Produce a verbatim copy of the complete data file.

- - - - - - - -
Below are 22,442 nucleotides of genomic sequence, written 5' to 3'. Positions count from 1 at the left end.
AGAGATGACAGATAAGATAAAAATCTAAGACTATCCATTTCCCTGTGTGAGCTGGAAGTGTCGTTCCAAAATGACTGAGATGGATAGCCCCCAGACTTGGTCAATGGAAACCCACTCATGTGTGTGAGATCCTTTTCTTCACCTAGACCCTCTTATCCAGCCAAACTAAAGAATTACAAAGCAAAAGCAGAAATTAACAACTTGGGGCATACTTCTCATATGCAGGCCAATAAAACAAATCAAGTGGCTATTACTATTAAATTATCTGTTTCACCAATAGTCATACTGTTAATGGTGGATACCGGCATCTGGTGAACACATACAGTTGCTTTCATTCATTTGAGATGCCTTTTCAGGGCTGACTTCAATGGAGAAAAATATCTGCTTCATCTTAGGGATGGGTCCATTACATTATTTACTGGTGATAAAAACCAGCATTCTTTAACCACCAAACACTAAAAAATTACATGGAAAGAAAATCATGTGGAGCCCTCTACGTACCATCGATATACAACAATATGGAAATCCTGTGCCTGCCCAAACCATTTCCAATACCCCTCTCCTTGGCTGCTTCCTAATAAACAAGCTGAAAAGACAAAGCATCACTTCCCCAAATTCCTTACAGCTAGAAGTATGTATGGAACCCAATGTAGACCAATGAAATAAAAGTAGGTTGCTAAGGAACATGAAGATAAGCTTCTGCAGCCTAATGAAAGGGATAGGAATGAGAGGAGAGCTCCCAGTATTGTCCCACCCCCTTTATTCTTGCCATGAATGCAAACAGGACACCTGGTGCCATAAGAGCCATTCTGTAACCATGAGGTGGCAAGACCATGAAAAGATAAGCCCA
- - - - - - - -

Below are 22,442 nucleotides of genomic sequence, written 5' to 3'. Positions count from 1 at the left end.
AGAGATGACAGATAAGATAAAAATCTAAGACTATCCATTTCCCTGTGTGAGCTGGAAGTGTCGTTCCAAAATGACTGAGATGGATAGCCCCCAGACTTGGTCAATGGAAACCCACTCATGTGTGTGAGATCCTTTTCTTCACCTAGACCCTCTTATCCAGCCAAACTAAAGAATTACAAAGCAAAAGCAGAAATTAACAACTTGGGGCATACTTCTCATATGCAGGCCAATAAAACAAATCAAGTGGCTATTACTATTAAATTATCTGTTTCACCAATAGTCATACTGTTAATGGTGGATACCGGCATCTGGTGAACACATACAGTTGCTTTCATTCATTTGAGATGCCTTTTCAGGGCTGACTTCAATGGAGAAAAATATCTGCTTCATCTTAGGGATGGGTCCATTACATTATTTACTGGTGATAAAAACCAGCATTCTTTAACCACCAAACACTAAAAAATTACATGGAAAGAAAATCATGTGGAGCCCTCTACGTACCATCGATATACAACAATATGGAAATCCTGTGCCTGCCCAAACCATTTCCAATACCCCTCTCCTTGGCTGCTTCCTAATAAACAAGCTGAAAAGACAAAGCATCACTTCCCCAAATTCCTTACAGCTAGAAGTATGTATGGAACCCAATGTAGACCAATGAAATAAAAGTAGGTTGCTAAGGAACATGAAGATAAGCTTCTGCAGCCTAATGAAAGGGATAGGAATGAGAGGAGAGCTCCCAGTATTGTCCCACCCCCTTTATTCTTGCCATGAATGCAAACAGGACACCTGGTGCCATAAGAGCCATTCTGTAACCATGAGGTGGCAAGACCATGAAAAGATAAGCCCA